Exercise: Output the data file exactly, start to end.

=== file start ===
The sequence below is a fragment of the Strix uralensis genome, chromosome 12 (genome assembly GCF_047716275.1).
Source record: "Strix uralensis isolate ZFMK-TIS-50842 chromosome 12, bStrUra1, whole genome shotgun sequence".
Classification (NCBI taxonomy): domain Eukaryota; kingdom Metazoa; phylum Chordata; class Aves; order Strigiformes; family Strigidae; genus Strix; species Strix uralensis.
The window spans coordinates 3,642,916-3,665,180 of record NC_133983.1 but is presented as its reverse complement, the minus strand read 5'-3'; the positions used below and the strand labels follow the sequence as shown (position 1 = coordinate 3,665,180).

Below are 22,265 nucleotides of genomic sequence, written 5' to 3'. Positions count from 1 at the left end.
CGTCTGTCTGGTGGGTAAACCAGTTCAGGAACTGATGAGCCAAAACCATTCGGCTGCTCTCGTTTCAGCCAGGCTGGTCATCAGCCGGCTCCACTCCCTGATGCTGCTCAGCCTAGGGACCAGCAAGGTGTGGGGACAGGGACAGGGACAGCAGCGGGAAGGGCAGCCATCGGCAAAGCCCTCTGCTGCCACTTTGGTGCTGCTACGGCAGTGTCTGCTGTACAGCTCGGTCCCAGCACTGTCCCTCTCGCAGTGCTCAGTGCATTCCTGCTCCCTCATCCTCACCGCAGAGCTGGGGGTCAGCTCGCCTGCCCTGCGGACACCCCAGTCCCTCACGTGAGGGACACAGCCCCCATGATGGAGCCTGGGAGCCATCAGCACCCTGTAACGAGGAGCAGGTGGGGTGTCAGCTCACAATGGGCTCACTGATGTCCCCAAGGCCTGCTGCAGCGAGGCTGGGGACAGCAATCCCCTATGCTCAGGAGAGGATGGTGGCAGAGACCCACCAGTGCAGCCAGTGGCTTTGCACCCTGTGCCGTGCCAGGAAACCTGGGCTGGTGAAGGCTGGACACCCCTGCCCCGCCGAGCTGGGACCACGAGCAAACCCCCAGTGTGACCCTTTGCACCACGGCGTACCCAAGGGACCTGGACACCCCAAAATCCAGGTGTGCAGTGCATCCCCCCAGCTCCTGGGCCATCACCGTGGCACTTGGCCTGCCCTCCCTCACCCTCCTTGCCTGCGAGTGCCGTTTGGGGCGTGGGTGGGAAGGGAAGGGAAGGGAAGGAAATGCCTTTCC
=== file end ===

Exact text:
The sequence below is a fragment of the Strix uralensis genome, chromosome 12 (genome assembly GCF_047716275.1).
Source record: "Strix uralensis isolate ZFMK-TIS-50842 chromosome 12, bStrUra1, whole genome shotgun sequence".
Classification (NCBI taxonomy): domain Eukaryota; kingdom Metazoa; phylum Chordata; class Aves; order Strigiformes; family Strigidae; genus Strix; species Strix uralensis.
The window spans coordinates 3,642,916-3,665,180 of record NC_133983.1 but is presented as its reverse complement, the minus strand read 5'-3'; the positions used below and the strand labels follow the sequence as shown (position 1 = coordinate 3,665,180).

Below are 22,265 nucleotides of genomic sequence, written 5' to 3'. Positions count from 1 at the left end.
CGTCTGTCTGGTGGGTAAACCAGTTCAGGAACTGATGAGCCAAAACCATTCGGCTGCTCTCGTTTCAGCCAGGCTGGTCATCAGCCGGCTCCACTCCCTGATGCTGCTCAGCCTAGGGACCAGCAAGGTGTGGGGACAGGGACAGGGACAGCAGCGGGAAGGGCAGCCATCGGCAAAGCCCTCTGCTGCCACTTTGGTGCTGCTACGGCAGTGTCTGCTGTACAGCTCGGTCCCAGCACTGTCCCTCTCGCAGTGCTCAGTGCATTCCTGCTCCCTCATCCTCACCGCAGAGCTGGGGGTCAGCTCGCCTGCCCTGCGGACACCCCAGTCCCTCACGTGAGGGACACAGCCCCCATGATGGAGCCTGGGAGCCATCAGCACCCTGTAACGAGGAGCAGGTGGGGTGTCAGCTCACAATGGGCTCACTGATGTCCCCAAGGCCTGCTGCAGCGAGGCTGGGGACAGCAATCCCCTATGCTCAGGAGAGGATGGTGGCAGAGACCCACCAGTGCAGCCAGTGGCTTTGCACCCTGTGCCGTGCCAGGAAACCTGGGCTGGTGAAGGCTGGACACCCCTGCCCCGCCGAGCTGGGACCACGAGCAAACCCCCAGTGTGACCCTTTGCACCACGGCGTACCCAAGGGACCTGGACACCCCAAAATCCAGGTGTGCAGTGCATCCCCCCAGCTCCTGGGCCATCACCGTGGCACTTGGCCTGCCCTCCCTCACCCTCCTTGCCTGCGAGTGCCGTTTGGGGCGTGGGTGGGAAGGGAAGGGAAGGGAAGGAAATGCCTTTCC